Social Justice and the "Fracking" Issue

Since 2012 the Social Justice Ministry (SJM) has given a significant portion of its budget to resist prospective hydrofracturing or “fracking” shale layers deep in the North Carolina earth to extract natural gas.   Fracking is a drilling technique that inserts a vertical pipe a mile deep, bends the pipe horizontally and thrusts it for additional miles laterally into subterranean shale deposits that house pockets of natural gas.  Fluids consisting of water, sand, and undisclosed chemicals are then pumped through the pipe at extreme pressure and heat levels that fracture the shale and enable extraction of the valued gas. The pipe is encased in cement housed within a steel sheath that purportedly protects against the liquid mix leaking into unintended areas.

As the member of the SJM with the lead responsibility for supporting policies and organizations that advocate for the integrity of God’s creation, I oppose fracking .  I believe fracking poses numerous problems or at least raises serious questions related to environmental and human health, economic stability, community amity, and atmospheric balance.

Water consumption and disposal are two of the most pressing questions surrounding fracking.  While it varies from place to place, one well can use up to 8 million gallons (one study indicates 13 million gallons) of fresh water.  Frackers must compete with other users of fresh water--farmers, municipalities, and others.  As global warming increases the value of water, that degree of usage for one industry is disturbing.

Used water brings disposal issues.  It is not potable--it contains several chemicals dangerous to human health, although the mix used in fracking is a trade secret.  Furthermore, fracking is exempted from adherence to the Clean Water Act.  Water can be disposed of by injecting it into wells deep in the earth, treating it for limited reuse, or storing it in outdoor lagoons.  None of these, it seems to me, provides a satisfactory end.

A related water question is the polluting of aquifers and other subterranean water supplies.  Ample evidence from Pennsylvania, Wyoming, Texas and other places indicates severe threats to subterranean water sources in areas where fracking has taken place.  Energy companies refute that evidence, but too many examples of tap water igniting and animals dying from drinking water in areas where fracking exists call for extreme caution.  It is uncertain if the pollutants come from pipe failures or careless spills of toxic materials brought back to the surface.  In any case, fresh water sources vital to organic health and human economy face a grave threat in fracking areas.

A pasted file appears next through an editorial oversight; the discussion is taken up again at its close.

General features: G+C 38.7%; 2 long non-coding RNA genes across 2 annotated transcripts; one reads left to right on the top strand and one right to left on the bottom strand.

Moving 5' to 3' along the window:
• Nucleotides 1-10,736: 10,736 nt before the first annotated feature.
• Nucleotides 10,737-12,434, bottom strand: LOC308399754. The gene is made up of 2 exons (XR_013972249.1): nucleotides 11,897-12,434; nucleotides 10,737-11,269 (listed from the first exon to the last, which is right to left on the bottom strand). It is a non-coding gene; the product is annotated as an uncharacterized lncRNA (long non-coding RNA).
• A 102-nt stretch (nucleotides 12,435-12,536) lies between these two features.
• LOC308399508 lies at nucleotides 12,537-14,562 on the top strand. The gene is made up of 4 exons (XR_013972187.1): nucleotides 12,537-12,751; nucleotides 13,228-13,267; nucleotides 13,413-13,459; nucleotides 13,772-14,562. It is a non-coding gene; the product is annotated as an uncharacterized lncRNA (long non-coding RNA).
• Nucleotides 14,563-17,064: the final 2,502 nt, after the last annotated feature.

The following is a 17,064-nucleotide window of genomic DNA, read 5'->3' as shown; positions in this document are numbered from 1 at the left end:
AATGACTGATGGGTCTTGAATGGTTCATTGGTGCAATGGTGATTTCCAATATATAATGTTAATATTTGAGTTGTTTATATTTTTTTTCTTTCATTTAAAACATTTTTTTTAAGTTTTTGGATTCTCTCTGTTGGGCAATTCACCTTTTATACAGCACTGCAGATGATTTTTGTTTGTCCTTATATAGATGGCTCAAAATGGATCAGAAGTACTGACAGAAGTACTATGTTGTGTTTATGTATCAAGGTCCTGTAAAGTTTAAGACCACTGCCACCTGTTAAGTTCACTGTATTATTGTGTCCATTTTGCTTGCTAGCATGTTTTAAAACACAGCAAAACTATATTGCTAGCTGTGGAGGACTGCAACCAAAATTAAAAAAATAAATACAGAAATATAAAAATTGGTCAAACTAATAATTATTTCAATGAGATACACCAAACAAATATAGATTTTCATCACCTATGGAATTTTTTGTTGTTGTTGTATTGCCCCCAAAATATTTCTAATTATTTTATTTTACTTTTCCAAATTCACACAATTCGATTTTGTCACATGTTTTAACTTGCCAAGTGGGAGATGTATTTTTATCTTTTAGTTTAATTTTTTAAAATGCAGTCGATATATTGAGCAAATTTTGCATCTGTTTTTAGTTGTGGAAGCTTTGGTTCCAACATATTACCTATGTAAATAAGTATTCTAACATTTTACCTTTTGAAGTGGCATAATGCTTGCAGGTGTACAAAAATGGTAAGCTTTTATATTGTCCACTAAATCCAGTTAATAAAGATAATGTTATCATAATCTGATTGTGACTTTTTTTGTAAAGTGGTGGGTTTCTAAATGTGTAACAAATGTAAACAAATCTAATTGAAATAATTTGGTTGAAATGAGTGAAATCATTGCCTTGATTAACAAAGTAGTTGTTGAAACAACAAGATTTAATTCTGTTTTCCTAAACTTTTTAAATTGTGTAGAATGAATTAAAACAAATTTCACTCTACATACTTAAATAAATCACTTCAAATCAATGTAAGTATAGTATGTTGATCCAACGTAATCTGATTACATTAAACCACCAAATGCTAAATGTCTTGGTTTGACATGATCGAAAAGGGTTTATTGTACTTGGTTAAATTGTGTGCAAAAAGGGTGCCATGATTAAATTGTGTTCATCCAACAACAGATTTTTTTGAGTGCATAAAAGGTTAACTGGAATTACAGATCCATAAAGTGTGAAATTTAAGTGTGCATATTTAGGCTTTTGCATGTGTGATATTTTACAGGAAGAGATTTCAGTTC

Fracking has deleterious eonomic and social implications as well.  Most fracking is conducted in rural areas where farmers often sell their land or their mineral rights to energy companies.  Individual farmers who choose to sell stand to make millions of dollars. Conflict arises when some owners for their own reasons--sense of responsibility to the land is often cited--refuse to sell or participate with their neighbors in a drilling operation or “pool” in which costs and profits are shared.  Those who refuse to participate can be legally compelled (“forced pooling”) to join.  Forced pooling raises serious questions about the extent of individual private property ownership rights.  A related issue is the power of energy companies to construct derricks and pumps on property where someone other than the surface right owner holds the mineral rights.    It’s easy to understand how neighbor can become pitted against neighbor in such a situation.  Our friend, Mac Hulslander, says it is one of the most disturbing results of fracking in his home area of Dimock, PA where fracking is widespread.

In places where ground water or aquifers have become polluted with fracking fluids, property values have plummeted because water has become unfit for human consumption or use.  Farmers and other land owners find it nearly impossible to sell their land where water is no longer available except in containers brought in from other places.

Fracking usually creates a gold rush mentality with gold camp results in once tranquil places.  Energy corporations and politicians promise significant increases in jobs--a powerful lure in a sluggish economy--to gain public support.  Unfortunately, many of the jobs go to outsiders skilled in the tasks of fracking and the profits from the operations go to wherever companies have their headquarters--almost never in North Carolina.  Fracking replays the history of colonial economies in America across several economic frontiers--furs, hard rock mining, lumber, even grass.  When the resource plays out a wasteland remains.

One predictable problem that accompanies fracking is noise pollution.  Heavy industry in the country side requires transporting of pipe, derrick materials, and the tons of water required.  All of that must be carried in by large trucks with concomitant noise fthat destroys the tranquility of rural areas.

Finally, when the gas is burned by the consumers it will contribute to atmospheric pollution and global warming, possibly the most difficult public policy question we face.

With all of these things in mind, I can only conclude that fracking is among the worst things we can do to North Carolina.

 John Little